She, like Coyne, believes both girls and boys benefit from more gender-neutral messages that let boys and girls choose careers, play outdoors, explore and study science and math, among other things. The goal is to see children grow into their potential and not limit them with stereotypes, they each said.
The princess Merida, from "Brave," has provided a vexing lesson in media messaging for Coyne, but the character has also prompted important conversations with her young daughter, who was 3 when the Disney princess research began.
The Merida on the big screen is a bit wild and adventurous. Unlike some Disney princesses, her hair's a bit mussed and she's proportioned differently than a Cinderella or Sleeping Beauty. She represented a big step away from gender stereotyping for Disney, said Coyne.
Still, when Disney started to market products like T-shirts and toys for "Brave," it slimmed her down, made up her face and took away her bow and arrow. The sexualization of the character has prompted Coyne to talk to her daughter about how girls are portrayed and why it's not an ideal the child needs to embrace.
"She was a strong, non-gender-stereotyped character in the movie," said Coyne, but the merchandising destroyed that.
Merida's makeover sparked both conversations and controversy, in fact, including a 2013 petition drive on Change.org by A Mighty Girl, which collected some 260,000 signatures under the title #KeepMeridaBrave.
Garton said she has watched with interest as Disney princesses begin to change in this era where more Generation X and millennials of both sexes are in the workplace and "where all kinds of role models are needed." What should matter is "what people are doing that is relevant to us to be aware of and what can inspire us," said Garton.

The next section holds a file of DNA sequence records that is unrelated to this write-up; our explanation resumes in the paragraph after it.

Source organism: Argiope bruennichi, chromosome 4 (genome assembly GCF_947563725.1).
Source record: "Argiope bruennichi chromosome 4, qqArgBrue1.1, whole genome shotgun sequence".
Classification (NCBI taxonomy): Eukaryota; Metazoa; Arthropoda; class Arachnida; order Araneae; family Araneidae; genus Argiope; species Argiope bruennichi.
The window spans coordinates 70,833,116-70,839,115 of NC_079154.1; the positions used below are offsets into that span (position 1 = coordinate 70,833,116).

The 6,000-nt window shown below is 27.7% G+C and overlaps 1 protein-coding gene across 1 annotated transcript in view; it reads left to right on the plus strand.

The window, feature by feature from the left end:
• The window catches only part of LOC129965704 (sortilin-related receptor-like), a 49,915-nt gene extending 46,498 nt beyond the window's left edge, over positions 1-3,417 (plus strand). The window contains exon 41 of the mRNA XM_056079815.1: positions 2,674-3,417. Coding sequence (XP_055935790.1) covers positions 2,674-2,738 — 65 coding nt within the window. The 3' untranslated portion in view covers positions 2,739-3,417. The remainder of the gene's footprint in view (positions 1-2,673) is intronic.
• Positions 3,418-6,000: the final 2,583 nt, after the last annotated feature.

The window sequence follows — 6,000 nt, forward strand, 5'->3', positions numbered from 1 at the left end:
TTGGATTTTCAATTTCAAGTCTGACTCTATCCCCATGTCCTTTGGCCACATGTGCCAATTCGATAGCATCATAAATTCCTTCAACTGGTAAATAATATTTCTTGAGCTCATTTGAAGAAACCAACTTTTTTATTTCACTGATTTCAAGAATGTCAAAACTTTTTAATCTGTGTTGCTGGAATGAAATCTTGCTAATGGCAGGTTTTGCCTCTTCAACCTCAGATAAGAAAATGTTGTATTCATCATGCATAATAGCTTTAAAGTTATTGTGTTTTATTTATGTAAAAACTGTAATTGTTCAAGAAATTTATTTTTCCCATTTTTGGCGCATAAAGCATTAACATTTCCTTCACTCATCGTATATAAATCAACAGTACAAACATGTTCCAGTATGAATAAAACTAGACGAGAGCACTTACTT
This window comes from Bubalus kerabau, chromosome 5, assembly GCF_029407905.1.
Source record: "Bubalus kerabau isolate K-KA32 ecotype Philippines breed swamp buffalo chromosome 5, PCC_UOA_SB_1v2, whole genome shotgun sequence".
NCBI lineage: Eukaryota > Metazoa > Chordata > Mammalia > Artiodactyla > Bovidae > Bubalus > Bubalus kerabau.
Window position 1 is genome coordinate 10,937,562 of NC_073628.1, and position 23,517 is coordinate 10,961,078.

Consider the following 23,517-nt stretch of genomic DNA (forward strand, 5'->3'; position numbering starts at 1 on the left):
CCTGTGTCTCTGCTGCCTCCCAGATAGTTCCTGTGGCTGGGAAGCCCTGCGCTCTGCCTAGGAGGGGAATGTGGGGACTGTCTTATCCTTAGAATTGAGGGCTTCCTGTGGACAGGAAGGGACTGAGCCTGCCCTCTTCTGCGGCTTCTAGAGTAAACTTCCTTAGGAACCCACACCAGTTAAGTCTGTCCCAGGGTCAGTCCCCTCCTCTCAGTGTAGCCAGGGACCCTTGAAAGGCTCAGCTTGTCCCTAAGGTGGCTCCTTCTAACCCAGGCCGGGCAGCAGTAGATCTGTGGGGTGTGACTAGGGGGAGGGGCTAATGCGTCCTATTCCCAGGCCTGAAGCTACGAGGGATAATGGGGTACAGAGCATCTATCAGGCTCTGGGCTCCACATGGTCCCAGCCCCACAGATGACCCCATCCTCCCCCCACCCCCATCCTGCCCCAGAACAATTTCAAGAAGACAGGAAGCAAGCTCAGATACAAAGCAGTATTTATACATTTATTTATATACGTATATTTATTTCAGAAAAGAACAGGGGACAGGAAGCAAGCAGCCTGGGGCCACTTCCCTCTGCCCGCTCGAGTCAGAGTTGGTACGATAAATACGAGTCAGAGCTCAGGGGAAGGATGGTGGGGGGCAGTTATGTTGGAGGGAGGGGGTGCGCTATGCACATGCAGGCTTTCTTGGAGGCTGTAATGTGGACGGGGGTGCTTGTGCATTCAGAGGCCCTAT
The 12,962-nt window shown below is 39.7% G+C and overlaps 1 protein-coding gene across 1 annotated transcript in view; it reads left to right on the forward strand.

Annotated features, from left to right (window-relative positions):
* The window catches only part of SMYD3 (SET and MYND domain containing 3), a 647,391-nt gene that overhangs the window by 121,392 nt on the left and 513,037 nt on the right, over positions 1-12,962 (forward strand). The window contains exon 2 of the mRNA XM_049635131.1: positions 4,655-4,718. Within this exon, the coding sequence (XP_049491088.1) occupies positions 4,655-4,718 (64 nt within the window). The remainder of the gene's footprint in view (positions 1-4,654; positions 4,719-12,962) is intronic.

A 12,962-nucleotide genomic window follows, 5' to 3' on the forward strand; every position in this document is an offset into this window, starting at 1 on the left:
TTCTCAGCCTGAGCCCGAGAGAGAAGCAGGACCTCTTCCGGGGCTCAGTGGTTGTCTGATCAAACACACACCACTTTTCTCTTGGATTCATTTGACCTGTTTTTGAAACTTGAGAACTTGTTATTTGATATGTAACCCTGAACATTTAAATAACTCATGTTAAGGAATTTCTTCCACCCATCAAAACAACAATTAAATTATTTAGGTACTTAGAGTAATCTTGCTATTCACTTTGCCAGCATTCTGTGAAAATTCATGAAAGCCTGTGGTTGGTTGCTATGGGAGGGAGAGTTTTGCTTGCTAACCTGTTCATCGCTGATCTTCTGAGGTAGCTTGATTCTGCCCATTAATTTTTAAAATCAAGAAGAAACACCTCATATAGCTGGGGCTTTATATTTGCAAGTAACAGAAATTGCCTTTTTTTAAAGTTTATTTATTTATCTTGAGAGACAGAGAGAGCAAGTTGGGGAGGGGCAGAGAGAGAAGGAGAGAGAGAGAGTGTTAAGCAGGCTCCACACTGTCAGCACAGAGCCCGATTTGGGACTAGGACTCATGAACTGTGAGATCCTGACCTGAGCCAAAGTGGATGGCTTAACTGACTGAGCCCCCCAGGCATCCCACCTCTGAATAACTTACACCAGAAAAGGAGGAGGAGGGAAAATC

She hailed the fact that not all Disney's princesses are now white or so similar to each other.
"I think Disney is attempting to evolve with our culture's desire to have less 'pretty, pretty' characters and more who are brave and courageous," she said.
Different for boys
People worry more about boys being aggressive than they do about girls. And that's one realm in which boys may actually benefit a bit from princess culture, the researchers found. The study indicated boys are pushed more toward middle ground; it makes them a little more prosocial and kind.
The boys also felt a little better about their bodies a year later, too, although boys are not into princesses the same way that girls are, Coyne said.
For future research, Coyne said she'd like to follow the kids who were study subjects into middle school age, when "ideal female" pressure is much greater than it is on little girls, and see how they were influenced by princess culture over time.
Other researchers on the Disney princess study included Jennifer Linder of Linfield College, Eric E. Rasmussen of Texas Tech University, Coyne's colleague in the BYU School of Family Life, David Nelson, and Victoria Birkbeck, who was a BYU undergraduate during the study.